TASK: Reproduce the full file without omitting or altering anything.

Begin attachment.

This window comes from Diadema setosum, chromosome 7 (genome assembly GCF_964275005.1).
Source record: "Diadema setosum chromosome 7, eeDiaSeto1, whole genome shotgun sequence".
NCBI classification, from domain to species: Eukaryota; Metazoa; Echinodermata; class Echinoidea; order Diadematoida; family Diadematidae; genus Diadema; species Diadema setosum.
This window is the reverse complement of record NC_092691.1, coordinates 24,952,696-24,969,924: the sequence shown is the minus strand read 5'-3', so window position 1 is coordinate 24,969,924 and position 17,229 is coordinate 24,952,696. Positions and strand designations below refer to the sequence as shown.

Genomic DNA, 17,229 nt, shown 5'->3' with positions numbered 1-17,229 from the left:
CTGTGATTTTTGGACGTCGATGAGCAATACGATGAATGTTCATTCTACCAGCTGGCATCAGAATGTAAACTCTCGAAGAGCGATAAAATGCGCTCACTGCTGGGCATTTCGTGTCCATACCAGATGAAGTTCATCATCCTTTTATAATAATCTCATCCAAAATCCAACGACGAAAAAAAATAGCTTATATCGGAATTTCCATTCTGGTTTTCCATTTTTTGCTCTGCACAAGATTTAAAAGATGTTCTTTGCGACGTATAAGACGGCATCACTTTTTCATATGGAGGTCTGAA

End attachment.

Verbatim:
This window comes from Diadema setosum, chromosome 7 (genome assembly GCF_964275005.1).
Source record: "Diadema setosum chromosome 7, eeDiaSeto1, whole genome shotgun sequence".
NCBI classification, from domain to species: Eukaryota; Metazoa; Echinodermata; class Echinoidea; order Diadematoida; family Diadematidae; genus Diadema; species Diadema setosum.
This window is the reverse complement of record NC_092691.1, coordinates 24,952,696-24,969,924: the sequence shown is the minus strand read 5'-3', so window position 1 is coordinate 24,969,924 and position 17,229 is coordinate 24,952,696. Positions and strand designations below refer to the sequence as shown.

Genomic DNA, 17,229 nt, shown 5'->3' with positions numbered 1-17,229 from the left:
CTGTGATTTTTGGACGTCGATGAGCAATACGATGAATGTTCATTCTACCAGCTGGCATCAGAATGTAAACTCTCGAAGAGCGATAAAATGCGCTCACTGCTGGGCATTTCGTGTCCATACCAGATGAAGTTCATCATCCTTTTATAATAATCTCATCCAAAATCCAACGACGAAAAAAAATAGCTTATATCGGAATTTCCATTCTGGTTTTCCATTTTTTGCTCTGCACAAGATTTAAAAGATGTTCTTTGCGACGTATAAGACGGCATCACTTTTTCATATGGAGGTCTGAA